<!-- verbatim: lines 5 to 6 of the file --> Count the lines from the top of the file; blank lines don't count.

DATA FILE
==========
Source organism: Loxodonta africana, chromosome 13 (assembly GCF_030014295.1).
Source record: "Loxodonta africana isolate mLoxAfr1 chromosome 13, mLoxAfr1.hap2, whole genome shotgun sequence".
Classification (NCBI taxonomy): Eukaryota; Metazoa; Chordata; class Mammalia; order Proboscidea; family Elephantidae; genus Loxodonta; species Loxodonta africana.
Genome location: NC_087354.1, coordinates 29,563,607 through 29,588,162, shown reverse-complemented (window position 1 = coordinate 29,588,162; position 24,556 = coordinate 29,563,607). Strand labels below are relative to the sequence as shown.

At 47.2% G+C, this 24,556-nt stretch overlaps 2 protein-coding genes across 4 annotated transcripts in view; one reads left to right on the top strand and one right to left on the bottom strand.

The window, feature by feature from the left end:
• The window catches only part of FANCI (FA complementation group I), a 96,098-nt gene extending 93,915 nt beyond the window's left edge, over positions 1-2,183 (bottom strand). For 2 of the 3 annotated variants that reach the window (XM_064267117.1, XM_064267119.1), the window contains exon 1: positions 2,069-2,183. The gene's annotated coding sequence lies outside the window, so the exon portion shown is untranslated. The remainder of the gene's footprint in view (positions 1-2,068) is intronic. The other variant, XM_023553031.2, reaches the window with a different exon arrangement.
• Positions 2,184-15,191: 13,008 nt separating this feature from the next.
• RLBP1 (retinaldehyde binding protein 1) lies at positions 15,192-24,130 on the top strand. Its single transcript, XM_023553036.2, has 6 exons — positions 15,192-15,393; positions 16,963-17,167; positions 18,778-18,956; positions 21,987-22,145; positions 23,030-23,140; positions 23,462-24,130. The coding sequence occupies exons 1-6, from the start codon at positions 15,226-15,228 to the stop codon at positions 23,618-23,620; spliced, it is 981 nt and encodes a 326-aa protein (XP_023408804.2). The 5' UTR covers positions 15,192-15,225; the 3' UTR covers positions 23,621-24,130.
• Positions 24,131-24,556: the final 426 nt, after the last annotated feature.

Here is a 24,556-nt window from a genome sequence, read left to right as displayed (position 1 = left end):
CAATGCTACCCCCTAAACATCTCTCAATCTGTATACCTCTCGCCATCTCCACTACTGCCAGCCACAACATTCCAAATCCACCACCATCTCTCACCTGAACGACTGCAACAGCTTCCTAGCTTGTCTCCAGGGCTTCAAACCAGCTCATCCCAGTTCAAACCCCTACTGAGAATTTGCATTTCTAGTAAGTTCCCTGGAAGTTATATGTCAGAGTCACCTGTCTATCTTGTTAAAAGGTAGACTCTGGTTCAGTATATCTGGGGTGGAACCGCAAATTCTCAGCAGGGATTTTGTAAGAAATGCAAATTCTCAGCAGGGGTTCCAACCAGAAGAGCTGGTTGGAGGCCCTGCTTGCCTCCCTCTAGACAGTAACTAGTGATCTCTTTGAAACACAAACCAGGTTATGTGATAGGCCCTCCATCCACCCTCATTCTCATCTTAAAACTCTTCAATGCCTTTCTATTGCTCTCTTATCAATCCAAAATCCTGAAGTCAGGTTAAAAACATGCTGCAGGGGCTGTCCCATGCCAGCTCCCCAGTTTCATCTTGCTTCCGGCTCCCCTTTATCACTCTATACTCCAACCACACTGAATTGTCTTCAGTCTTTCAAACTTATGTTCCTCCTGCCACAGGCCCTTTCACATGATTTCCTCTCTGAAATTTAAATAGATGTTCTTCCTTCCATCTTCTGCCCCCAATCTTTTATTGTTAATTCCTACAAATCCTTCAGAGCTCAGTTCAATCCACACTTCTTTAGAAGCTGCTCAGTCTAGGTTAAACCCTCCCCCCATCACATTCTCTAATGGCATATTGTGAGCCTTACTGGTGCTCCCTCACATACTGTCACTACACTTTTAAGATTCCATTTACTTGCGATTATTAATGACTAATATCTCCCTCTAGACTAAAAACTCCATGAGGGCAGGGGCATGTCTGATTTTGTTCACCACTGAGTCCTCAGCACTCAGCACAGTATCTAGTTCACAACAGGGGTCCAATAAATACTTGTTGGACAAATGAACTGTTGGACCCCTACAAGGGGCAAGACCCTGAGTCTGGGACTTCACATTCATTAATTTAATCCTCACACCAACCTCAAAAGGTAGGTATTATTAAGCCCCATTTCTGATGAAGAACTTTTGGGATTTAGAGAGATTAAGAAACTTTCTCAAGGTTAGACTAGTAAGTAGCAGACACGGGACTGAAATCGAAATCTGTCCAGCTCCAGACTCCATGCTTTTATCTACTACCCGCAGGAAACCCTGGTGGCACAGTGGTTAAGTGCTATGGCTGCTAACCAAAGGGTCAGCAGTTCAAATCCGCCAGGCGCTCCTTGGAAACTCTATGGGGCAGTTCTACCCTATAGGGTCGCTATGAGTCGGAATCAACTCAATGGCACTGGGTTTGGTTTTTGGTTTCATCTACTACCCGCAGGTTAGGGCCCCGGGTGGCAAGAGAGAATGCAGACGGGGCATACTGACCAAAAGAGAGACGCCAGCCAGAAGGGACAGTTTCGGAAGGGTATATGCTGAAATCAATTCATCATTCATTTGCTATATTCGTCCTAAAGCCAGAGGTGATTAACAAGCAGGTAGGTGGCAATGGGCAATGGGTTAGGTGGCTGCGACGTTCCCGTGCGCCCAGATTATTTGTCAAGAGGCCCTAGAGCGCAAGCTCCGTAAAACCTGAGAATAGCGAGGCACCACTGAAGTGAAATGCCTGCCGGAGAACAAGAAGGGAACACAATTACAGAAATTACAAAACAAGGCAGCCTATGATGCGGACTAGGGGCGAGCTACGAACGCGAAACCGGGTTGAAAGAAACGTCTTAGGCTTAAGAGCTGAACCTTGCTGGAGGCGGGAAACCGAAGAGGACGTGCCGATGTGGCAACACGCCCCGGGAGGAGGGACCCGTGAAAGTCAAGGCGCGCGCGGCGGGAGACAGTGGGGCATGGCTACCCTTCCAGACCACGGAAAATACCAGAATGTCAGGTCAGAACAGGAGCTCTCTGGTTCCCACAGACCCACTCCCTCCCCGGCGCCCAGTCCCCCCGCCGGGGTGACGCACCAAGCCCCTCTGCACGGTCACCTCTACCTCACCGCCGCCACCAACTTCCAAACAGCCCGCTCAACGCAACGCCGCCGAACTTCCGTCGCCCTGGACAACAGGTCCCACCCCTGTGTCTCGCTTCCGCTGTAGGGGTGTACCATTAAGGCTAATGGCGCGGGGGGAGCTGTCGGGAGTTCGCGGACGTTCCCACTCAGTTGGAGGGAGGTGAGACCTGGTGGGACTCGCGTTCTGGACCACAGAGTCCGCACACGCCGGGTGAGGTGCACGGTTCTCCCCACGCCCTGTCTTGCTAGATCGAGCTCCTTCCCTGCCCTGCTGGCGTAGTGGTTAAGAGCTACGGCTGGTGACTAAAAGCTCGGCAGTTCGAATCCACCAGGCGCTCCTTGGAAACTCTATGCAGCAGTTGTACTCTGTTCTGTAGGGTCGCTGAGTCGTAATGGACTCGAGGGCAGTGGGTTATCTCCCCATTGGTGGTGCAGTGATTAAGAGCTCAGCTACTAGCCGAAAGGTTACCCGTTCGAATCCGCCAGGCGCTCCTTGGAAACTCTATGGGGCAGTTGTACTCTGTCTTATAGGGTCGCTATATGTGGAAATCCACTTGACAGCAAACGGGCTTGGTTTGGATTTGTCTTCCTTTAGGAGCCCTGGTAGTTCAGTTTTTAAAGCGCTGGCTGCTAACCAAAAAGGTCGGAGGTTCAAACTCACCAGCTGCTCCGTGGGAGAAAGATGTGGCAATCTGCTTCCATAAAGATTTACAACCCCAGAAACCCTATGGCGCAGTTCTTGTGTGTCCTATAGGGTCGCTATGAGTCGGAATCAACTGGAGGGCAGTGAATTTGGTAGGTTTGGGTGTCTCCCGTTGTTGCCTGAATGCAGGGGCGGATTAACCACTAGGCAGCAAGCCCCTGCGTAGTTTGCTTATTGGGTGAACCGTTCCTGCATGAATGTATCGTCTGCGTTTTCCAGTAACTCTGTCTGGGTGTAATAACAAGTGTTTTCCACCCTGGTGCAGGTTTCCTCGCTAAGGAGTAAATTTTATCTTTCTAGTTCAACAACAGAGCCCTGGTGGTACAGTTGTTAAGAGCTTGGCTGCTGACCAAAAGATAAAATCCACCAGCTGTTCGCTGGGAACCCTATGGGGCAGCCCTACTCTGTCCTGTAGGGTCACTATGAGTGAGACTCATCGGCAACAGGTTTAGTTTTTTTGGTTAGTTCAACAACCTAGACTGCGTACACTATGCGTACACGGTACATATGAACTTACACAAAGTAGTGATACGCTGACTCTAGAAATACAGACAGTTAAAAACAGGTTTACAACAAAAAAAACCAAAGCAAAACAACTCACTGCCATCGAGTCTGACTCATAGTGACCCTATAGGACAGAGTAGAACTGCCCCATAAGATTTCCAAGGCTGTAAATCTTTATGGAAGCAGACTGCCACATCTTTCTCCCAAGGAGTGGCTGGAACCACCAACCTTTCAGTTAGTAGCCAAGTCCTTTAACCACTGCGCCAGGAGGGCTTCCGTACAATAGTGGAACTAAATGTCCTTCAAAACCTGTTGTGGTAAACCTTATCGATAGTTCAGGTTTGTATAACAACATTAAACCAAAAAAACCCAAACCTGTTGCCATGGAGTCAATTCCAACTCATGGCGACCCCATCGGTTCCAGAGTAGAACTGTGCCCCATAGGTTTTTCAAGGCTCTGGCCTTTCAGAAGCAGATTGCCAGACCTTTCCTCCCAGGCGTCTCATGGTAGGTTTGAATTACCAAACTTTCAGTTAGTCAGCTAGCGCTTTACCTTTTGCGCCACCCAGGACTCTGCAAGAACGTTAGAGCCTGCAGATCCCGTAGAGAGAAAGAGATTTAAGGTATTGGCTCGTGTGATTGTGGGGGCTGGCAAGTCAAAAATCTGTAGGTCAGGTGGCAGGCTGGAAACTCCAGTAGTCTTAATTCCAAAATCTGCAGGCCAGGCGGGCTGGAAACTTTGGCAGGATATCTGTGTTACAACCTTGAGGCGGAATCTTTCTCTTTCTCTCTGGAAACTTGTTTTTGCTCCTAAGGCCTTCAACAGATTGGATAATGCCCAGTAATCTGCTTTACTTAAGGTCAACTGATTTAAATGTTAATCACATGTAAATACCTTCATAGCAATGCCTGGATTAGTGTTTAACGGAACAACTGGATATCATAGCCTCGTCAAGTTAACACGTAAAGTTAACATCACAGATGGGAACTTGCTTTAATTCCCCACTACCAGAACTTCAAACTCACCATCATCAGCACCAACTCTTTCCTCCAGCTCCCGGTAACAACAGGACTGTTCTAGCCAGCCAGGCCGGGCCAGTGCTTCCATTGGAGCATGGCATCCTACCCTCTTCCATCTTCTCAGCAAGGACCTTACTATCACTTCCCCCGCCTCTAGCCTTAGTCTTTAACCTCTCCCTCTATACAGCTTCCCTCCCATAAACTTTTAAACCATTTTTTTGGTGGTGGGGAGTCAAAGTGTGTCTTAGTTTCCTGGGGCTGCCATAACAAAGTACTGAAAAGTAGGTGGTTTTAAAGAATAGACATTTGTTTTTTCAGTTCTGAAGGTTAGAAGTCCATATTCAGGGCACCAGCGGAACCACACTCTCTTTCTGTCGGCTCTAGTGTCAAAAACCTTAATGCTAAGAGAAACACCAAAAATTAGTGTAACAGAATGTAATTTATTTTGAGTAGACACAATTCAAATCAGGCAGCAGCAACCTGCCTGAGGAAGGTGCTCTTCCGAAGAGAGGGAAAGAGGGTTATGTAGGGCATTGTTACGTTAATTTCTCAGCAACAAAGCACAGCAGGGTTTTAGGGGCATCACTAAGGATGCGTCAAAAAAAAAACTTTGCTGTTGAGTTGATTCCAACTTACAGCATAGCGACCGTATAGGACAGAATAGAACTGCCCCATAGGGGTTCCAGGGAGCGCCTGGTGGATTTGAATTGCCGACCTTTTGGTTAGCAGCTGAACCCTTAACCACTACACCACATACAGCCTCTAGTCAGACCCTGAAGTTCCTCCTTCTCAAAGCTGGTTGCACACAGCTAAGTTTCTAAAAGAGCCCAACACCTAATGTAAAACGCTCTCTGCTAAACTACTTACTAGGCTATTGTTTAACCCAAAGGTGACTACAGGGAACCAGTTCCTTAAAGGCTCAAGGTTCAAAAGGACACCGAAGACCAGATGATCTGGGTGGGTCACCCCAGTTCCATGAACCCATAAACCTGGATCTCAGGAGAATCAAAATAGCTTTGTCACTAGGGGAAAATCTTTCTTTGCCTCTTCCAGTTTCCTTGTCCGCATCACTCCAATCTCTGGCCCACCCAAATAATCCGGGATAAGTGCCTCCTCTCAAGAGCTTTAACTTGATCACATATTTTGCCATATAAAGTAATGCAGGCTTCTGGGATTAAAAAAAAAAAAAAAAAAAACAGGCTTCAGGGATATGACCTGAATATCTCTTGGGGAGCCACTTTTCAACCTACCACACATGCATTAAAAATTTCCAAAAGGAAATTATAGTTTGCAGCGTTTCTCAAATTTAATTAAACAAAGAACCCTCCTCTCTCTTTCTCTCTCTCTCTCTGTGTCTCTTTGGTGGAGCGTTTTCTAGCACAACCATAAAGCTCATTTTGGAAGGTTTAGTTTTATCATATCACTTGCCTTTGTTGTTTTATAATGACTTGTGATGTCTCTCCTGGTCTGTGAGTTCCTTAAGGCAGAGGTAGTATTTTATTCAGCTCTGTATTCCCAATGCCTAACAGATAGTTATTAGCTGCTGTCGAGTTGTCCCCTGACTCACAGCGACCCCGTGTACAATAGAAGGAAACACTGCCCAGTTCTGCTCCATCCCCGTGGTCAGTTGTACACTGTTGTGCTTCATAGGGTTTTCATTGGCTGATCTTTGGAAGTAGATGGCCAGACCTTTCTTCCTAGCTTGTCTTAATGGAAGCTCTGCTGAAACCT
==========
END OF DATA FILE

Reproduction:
At 47.2% G+C, this 24,556-nt stretch overlaps 2 protein-coding genes across 4 annotated transcripts in view; one reads left to right on the top strand and one right to left on the bottom strand.

The window, feature by feature from the left end: